People: on the enterprise

XII.4 July + August 2005
Page: 70
Digital Citation

Compromising positions

Dustin Beltram

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As usability practitioners, we have embraced the philosophy of user-centered design and strive to devise systems that adapt to the user's needs rather than forcing users to accommodate the system. Enterprise software designers are no different; most of us profess to follow a methodology grounded in the principles of UCD. But the reality is that enterprise software designers must often conceive systems that deliberately make the primary user's life more difficult. Consciously or unconsciously, we do this because sometimes it's more important to support a business process than a user's task.

Every interaction designer's life is fraught with compromise. Marketing demands the inclusion of branding elements that push important information to the bottom of the page "below the fold;" engineering demands simplified interactions so they can spend more time coding the back end; product management demands thrilling features that unnecessarily complicate the design. The art of usability lies in designing a good user experience despite the limitations of current technology, release schedules, and project budgets. But interaction designers who work with enterprise software have the additional burden of considering the customer's business needs. When the end user's needs and the business's needs collide, take a step back from task analysis and consider the ultimate goal of your design in order to find the right compromise.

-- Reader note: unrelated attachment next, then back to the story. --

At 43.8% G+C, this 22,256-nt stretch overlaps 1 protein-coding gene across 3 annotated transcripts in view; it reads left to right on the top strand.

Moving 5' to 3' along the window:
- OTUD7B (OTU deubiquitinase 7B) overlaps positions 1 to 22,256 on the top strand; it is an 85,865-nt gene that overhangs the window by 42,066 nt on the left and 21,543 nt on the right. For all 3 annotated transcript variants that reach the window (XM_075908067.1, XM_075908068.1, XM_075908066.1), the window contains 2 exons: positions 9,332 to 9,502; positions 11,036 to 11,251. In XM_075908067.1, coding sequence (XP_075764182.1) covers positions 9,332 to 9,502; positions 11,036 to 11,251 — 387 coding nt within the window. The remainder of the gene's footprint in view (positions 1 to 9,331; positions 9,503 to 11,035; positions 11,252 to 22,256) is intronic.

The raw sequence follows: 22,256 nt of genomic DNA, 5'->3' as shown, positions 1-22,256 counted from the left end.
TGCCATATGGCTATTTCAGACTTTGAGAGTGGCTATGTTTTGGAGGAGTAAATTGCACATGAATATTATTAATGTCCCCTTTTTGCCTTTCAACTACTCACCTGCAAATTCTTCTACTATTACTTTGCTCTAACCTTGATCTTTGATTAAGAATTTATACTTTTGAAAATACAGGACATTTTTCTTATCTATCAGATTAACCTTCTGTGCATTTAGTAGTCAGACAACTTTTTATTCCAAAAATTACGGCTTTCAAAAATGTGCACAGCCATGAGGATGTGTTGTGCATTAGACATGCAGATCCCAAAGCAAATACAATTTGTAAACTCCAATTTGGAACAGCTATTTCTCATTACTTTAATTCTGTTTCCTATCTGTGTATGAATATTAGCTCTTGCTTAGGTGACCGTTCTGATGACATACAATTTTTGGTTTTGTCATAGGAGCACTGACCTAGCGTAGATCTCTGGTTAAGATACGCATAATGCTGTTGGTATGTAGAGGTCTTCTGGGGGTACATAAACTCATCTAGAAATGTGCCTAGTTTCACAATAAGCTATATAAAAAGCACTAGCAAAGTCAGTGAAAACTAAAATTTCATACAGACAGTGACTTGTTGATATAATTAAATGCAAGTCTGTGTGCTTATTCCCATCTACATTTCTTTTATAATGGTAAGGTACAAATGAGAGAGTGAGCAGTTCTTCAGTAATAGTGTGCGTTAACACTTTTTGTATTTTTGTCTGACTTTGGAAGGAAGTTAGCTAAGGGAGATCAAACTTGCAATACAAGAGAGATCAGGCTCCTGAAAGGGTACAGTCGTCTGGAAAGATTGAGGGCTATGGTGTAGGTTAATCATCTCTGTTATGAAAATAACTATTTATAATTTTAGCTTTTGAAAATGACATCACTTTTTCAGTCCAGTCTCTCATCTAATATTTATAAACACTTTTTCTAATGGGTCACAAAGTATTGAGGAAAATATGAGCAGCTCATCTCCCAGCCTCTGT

For example, I recently worked with a team designing a Web-based project management tool. One of the primary business requirements for this tool was to allow line-of-business managers to get an overview of the health of each project in their organization. To do this, the system needed to track data about project timelines, milestones, and resource availability. Not surprisingly, most project and program managers in our user research used Microsoft Project or a similar desktop tool to help them do their job. Somehow, in order to support the project-monitoring requirement, the data that was being tracked in Project needed to be imported to our Web-based system.